We rode down there across Glendale, and then back down the L.A. River bike path. Then we took a short side trip off Riverside Dr to get to the old right-of-way. At that point, Carla turned off, since she didn’t want to ride up the steep hill, and she also thought it looked like it was about to rain. The rest of us rode up India St to where the old India St stop was. Here’s a photo from 1952 that shows a train passing right by where we were standing.

Leaving there, we headed south on Riverside. The plan was to go up through Elysian Park to go to Chango Coffee in Echo Park. At that point, Michael turned off. He had to go to work. The rest of us turned up Stadium Way. And then it started to rain. We stopped for a moment to consider what to do next. Robert and Pat wanted to just head home by the shortest route. I looked at the map, and I decided that my shortest route home was about 1 1/2 miles away at the Lincoln/Cypress Metro station. So I headed that way.

On the way there, I got a message from Michael. It said, “Got screwed on Fig” and had a picture of his tire with a screw head sticking out of it. I rode across the river, and there he was, standing on the sidewalk fixing the tire. The screw was so long that it went through both sides of the tube, and the point broke off in there. And then green tire-sealing goop leaked out all over it. Yick. But he managed to get the tire back together, and he continued on to work. I went around the corner and found the Metro station. They had a handicap ramp there, so I was able to ride all the way up to the platform. Then I took the train home. I got off at Allen, and I saw what looked like wet-bike-tire tracks going in to the elevator. I found out later that Carla had been on the train just a few minutes ahead of me, so those were her tracks. At that point, it was still raining lightly, and I rode the two miles home from the station. So yick. We got rained out. But at least the modern Metro Rail system allows us to have a bail-out plan for times like these.

25 miles.

11/29/2014

Sightseeing downtown San Diego

Filed under: — stan @ 9:17 pm

On Friday and Saturday this week, Lucinda and I went to San Diego to visit my father. He was sick for a while recently, and it’s only in the last month that he’s been feeling better. Since it’s a holiday weekend, the only Residence Inn that had suites available was the one in downtown San Diego. So we stayed there on Friday night, and on Saturday morning, I went out for a little sightseeing walk.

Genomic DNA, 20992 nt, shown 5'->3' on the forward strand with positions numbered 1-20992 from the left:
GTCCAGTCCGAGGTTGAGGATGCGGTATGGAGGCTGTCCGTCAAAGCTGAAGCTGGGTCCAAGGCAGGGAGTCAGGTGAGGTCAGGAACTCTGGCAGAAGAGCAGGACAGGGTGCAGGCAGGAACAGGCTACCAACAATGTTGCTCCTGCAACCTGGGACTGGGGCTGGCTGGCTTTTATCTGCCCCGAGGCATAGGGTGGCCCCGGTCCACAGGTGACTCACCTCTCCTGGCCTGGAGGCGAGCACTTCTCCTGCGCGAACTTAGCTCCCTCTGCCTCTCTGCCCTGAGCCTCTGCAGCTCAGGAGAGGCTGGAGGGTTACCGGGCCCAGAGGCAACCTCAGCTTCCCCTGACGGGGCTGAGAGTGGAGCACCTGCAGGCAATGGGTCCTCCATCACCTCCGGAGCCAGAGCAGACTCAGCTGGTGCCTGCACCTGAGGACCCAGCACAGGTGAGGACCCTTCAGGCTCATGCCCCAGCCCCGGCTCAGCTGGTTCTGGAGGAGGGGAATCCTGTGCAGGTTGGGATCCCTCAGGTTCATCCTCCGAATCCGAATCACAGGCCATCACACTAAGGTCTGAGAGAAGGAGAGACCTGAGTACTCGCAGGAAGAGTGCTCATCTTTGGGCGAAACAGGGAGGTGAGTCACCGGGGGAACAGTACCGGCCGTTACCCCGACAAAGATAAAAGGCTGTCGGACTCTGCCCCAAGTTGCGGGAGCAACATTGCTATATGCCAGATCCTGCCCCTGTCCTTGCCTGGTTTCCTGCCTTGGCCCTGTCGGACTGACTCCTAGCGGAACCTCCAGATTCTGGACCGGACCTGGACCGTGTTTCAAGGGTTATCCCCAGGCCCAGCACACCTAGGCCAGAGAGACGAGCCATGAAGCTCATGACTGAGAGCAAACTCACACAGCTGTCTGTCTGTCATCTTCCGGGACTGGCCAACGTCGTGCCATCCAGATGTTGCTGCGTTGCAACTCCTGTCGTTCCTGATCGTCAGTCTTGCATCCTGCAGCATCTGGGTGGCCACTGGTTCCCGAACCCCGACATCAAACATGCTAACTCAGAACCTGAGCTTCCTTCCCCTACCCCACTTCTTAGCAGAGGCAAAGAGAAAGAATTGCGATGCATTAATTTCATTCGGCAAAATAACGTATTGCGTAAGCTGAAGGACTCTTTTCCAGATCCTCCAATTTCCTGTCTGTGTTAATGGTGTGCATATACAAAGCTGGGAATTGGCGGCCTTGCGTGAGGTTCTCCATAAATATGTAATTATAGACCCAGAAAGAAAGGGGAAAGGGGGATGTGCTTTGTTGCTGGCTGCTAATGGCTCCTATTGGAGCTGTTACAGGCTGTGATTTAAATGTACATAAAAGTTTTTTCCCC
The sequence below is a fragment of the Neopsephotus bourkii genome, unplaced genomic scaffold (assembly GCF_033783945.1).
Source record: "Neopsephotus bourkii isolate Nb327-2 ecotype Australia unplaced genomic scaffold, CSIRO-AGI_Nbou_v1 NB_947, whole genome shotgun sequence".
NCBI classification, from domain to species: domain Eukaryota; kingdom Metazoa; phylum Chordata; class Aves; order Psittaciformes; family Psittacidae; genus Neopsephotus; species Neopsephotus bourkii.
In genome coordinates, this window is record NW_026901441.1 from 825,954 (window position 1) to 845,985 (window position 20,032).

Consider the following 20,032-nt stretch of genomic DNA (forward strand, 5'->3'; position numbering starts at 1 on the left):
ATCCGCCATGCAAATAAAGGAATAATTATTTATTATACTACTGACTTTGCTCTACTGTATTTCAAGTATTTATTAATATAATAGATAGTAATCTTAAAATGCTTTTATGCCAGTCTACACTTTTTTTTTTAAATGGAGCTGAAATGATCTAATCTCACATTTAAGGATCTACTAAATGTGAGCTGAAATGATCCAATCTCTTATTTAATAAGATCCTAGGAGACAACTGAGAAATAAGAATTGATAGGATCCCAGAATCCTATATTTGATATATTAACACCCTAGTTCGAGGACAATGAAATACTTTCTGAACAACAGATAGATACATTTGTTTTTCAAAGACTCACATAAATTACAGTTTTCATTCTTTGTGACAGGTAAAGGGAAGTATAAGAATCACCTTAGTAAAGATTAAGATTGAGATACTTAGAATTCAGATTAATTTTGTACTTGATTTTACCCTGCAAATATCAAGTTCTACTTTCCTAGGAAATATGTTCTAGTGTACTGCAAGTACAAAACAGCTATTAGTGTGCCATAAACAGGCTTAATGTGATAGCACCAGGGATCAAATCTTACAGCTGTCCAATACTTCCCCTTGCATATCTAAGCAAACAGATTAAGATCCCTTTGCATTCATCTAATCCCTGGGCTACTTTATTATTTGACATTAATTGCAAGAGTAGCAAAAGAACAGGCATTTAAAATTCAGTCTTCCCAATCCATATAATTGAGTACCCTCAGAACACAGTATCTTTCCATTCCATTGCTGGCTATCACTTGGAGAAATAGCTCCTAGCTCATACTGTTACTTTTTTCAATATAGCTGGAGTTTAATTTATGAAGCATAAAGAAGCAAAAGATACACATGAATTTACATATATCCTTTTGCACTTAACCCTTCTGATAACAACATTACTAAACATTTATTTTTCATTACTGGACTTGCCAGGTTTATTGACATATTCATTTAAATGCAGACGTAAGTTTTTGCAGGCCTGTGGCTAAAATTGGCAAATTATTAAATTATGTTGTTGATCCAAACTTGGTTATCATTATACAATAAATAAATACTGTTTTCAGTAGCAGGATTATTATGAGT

I’d seen the Star of India there before, but I hadn’t realized that it’s part of a larger maritime museum, and that they have both a Russian and a U.S. submarine on display there. All that, and an exhibit about sailors and tattoos. I think we will have to go there the next time we go.

A little farther down, I passed the Midway Museum. We went to see that some years ago. Next to that was the “Unconditional Surrender” statue. I’d heard about this, but not been to see it before.

Heading back to the hotel, I went through part of downtown to see the buildings I’ve climbed in past stair races. The One America Plaza building is the tallest in San Diego, and we all climbed it last March. The 550 Corporate Center building is only 20 stories, but it was the location for the 2014 Towerthon. I climbed that building 20 times in two hours that day.

I walked through the San Diego Trolley station, where I saw the Orange and Green Line trains. Again, I think that San Diego MTS is channeling Magritte. The trains say Orange and Green on them, but they are clearly Red.

The last building I looked at was Columbia Center. This was the setting for the 2012 and 2013 Towerthon. Both times, I climbed the building 17 times in two hours.

Back at the hotel, I got Lucinda up for breakfast, and afterward, we took a walk through Little Italy. They had a big farmer’s market going there. We got some fresh juices, looked around, and we were both a bit disturbed by the fresh sea urchins. Still, it was a fun time. And afterward, we went to visit with Grandpa.

11/23/2014

Update on the backyard boat

Filed under: — stan @ 1:15 pm

I’m still kind of tired and a little sore from yesterday’s hike up Cucamonga Peak, so today’s bike club ride is a relatively flat one, riding out to Sun Valley to get an update on the backyard boat.

It was kind of windy when we got out to The Valley. They were running Burbank Airport backwards, taking off to the north instead of the south, so that meant we had a headwind for the last part of the trip up Tujunga Blvd to Sun Valley. And when we got there, we were all a bit sad to see that the boat was still in the back yard. When we visited in May, Mr Griffith said that he thought it would be finished and launched by September of this year. But here it is November, and the boat is still on the rack in the back yard.